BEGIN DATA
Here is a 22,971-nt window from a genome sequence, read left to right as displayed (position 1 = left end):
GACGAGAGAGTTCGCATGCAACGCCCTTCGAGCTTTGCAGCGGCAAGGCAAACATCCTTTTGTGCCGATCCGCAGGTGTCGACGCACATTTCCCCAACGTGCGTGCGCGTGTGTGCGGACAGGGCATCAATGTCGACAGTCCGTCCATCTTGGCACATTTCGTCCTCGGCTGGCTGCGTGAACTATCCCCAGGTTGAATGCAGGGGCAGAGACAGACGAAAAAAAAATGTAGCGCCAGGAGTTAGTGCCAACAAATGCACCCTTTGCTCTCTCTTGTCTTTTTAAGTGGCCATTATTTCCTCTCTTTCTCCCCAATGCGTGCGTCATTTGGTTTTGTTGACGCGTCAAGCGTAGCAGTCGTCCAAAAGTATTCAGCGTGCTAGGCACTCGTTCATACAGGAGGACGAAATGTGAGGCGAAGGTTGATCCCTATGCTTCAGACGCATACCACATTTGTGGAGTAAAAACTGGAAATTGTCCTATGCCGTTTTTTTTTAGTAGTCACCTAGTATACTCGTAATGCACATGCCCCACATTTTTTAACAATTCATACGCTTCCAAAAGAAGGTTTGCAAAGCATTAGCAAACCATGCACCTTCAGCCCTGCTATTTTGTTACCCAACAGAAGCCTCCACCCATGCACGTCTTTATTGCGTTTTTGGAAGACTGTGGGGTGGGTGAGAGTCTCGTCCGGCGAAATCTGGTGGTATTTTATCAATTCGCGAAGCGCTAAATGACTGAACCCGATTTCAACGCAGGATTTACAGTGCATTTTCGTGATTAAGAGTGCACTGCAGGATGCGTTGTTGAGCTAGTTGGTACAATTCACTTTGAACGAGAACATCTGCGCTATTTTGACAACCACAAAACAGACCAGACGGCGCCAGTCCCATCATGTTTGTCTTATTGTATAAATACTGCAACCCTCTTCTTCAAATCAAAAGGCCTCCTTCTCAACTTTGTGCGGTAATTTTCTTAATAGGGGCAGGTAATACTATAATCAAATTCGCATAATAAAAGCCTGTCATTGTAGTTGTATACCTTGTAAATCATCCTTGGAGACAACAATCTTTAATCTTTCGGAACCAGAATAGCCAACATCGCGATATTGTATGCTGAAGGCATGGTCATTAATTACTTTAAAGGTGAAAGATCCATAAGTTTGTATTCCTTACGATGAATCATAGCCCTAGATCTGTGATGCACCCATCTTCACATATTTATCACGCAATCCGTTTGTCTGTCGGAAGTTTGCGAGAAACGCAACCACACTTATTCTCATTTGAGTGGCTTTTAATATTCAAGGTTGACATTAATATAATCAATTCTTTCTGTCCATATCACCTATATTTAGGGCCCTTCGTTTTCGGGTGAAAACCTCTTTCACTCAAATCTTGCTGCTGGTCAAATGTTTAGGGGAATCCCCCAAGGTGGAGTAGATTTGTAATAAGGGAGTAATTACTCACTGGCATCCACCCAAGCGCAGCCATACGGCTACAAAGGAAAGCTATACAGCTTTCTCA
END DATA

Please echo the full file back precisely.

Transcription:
Here is a 22,971-nt window from a genome sequence, read left to right as displayed (position 1 = left end):
GACGAGAGAGTTCGCATGCAACGCCCTTCGAGCTTTGCAGCGGCAAGGCAAACATCCTTTTGTGCCGATCCGCAGGTGTCGACGCACATTTCCCCAACGTGCGTGCGCGTGTGTGCGGACAGGGCATCAATGTCGACAGTCCGTCCATCTTGGCACATTTCGTCCTCGGCTGGCTGCGTGAACTATCCCCAGGTTGAATGCAGGGGCAGAGACAGACGAAAAAAAAATGTAGCGCCAGGAGTTAGTGCCAACAAATGCACCCTTTGCTCTCTCTTGTCTTTTTAAGTGGCCATTATTTCCTCTCTTTCTCCCCAATGCGTGCGTCATTTGGTTTTGTTGACGCGTCAAGCGTAGCAGTCGTCCAAAAGTATTCAGCGTGCTAGGCACTCGTTCATACAGGAGGACGAAATGTGAGGCGAAGGTTGATCCCTATGCTTCAGACGCATACCACATTTGTGGAGTAAAAACTGGAAATTGTCCTATGCCGTTTTTTTTTAGTAGTCACCTAGTATACTCGTAATGCACATGCCCCACATTTTTTAACAATTCATACGCTTCCAAAAGAAGGTTTGCAAAGCATTAGCAAACCATGCACCTTCAGCCCTGCTATTTTGTTACCCAACAGAAGCCTCCACCCATGCACGTCTTTATTGCGTTTTTGGAAGACTGTGGGGTGGGTGAGAGTCTCGTCCGGCGAAATCTGGTGGTATTTTATCAATTCGCGAAGCGCTAAATGACTGAACCCGATTTCAACGCAGGATTTACAGTGCATTTTCGTGATTAAGAGTGCACTGCAGGATGCGTTGTTGAGCTAGTTGGTACAATTCACTTTGAACGAGAACATCTGCGCTATTTTGACAACCACAAAACAGACCAGACGGCGCCAGTCCCATCATGTTTGTCTTATTGTATAAATACTGCAACCCTCTTCTTCAAATCAAAAGGCCTCCTTCTCAACTTTGTGCGGTAATTTTCTTAATAGGGGCAGGTAATACTATAATCAAATTCGCATAATAAAAGCCTGTCATTGTAGTTGTATACCTTGTAAATCATCCTTGGAGACAACAATCTTTAATCTTTCGGAACCAGAATAGCCAACATCGCGATATTGTATGCTGAAGGCATGGTCATTAATTACTTTAAAGGTGAAAGATCCATAAGTTTGTATTCCTTACGATGAATCATAGCCCTAGATCTGTGATGCACCCATCTTCACATATTTATCACGCAATCCGTTTGTCTGTCGGAAGTTTGCGAGAAACGCAACCACACTTATTCTCATTTGAGTGGCTTTTAATATTCAAGGTTGACATTAATATAATCAATTCTTTCTGTCCATATCACCTATATTTAGGGCCCTTCGTTTTCGGGTGAAAACCTCTTTCACTCAAATCTTGCTGCTGGTCAAATGTTTAGGGGAATCCCCCAAGGTGGAGTAGATTTGTAATAAGGGAGTAATTACTCACTGGCATCCACCCAAGCGCAGCCATACGGCTACAAAGGAAAGCTATACAGCTTTCTCA